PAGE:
On Sunday morning, rain was pouring. We didn’t own an umbrella, and the church was over a mile from our home, but it didn’t seem to matter how wet we got. Darlene had cardboard in both of her shoes to fill the holes. The cardboard came apart, and her feet got wet. As we sat in church I heard some teenagers taking about the Smith girls having on their old dresses. I looked at them in their new clothes, but I still felt rich. When the sacrificial offering was taken, we were sitting on the second row from the front. Mom put in the $10, and each of us girls put in a $20. As we walked home after church, we sang all the way. At lunch, Mom had a surprise for me. She had bought a dozen eggs, and we had boiled eggs with our fried potatoes. Late that afternoon the minister drove up in his car. Mom went to the door, talked with him for a moment, and then came back with an envelope in her hand. We asked what it was, but she did not say a word. She opened the envelope and out fell a bunch of money. There were three crisp $20, one $10, and seventeen $1. Mom put the money back in the envelope. We did not talk, but just sat and stared at the floor. We had gone from feeling like millionaires to feeling poor. We children had had such a happy life that we felt sorry for anyone who did not have our mom and dad for parents and a house full of brothers and sisters and other children visiting constantly. We thought it was fun to share silverware and see whether we got the fork or the spoon that night. We had two knives that we passed around to whoever needed them. I knew we did not have a lot of things that other people had, but I had never thought we were poor. That Easter Day I found out we were. The minister had brought us the money for the poor family; therefore, we must be poor. I did not like being poor. I looked at my dress and worn-out shoes and felt so ashamed that I didn’t want to go back to church.
Everyone there probably knew we were poor! I thought about school. I was in the ninth grade and at the top of my class of over one hundred students. I wondered if the children at school knew we were poor. I decided I could quit school since I had finished the eighth grade. That was all the law required at that time. We sat in silence for a long time. Then it got dark, and we went to bed. All that week, we girls went to school and came home, and no one talked much. Finally on Saturday, Mom asked us what we wanted to do with the money. We didn’t know. We’d never known we were poor.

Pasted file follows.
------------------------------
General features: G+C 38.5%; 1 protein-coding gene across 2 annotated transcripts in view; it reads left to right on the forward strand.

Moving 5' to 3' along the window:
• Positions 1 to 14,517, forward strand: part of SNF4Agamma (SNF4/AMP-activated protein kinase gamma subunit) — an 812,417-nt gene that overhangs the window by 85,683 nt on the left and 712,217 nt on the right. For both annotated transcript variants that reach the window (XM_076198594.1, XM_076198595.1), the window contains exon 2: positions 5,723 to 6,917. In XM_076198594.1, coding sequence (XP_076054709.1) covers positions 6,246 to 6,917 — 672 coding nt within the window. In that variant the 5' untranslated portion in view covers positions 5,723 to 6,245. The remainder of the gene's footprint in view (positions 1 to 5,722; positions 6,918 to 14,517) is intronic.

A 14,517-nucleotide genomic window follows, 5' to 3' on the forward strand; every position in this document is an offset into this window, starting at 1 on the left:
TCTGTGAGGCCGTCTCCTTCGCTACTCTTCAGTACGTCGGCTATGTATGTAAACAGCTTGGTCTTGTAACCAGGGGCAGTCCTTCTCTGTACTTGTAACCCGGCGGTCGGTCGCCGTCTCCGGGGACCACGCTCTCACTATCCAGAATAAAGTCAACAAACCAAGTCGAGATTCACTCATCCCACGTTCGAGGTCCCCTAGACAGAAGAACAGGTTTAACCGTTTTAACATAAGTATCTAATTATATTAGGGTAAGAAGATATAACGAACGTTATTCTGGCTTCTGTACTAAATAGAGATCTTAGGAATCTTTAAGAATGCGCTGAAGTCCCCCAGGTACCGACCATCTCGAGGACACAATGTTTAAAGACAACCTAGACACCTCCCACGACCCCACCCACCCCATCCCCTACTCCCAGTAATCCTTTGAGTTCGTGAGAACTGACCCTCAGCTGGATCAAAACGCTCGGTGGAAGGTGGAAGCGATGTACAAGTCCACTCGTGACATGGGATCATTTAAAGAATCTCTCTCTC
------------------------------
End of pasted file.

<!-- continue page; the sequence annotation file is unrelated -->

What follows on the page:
We did not want to go to church on Sunday, but Mom said we had to. Although it was a sunny day, we did not talk on the way. Mom started to sing, but no one joined in, and she only sang one verse. At church we had a missionary speaker. He talked about how churches in Africa made buildings out of sun-dried bricks, but they needed money to buy roofs. He said $100 would put a roof on a church. The minister said, “Can’t we all sacrifice to help those poor people?”
We looked at each other and smiled for the first time in a week. Mom reached into her purse and pulled out the envelope. She passed it to Darlene. Darlene gave it to me, and I handed it to Ocy. Ocy put it in the offering. When the offering was counted, the minister announced that it was a little over $100. The missionary was excited. He had not expected such a large offering from our small church. He said, “You must have a rich family in this church.”
Suddenly it struck us! We had giver $87 of that “little over $100.” We were the rich family in the church! Had not the missionary said so? From that day on I have never been poor again. I have always remembered how rich I am.
When I first read this story I thought of our brethren in India.
They don’t have very much but they don’t think they are “poor” either.
But they still give to help those in need.
What can we give to help others in our lives? – Joy Miller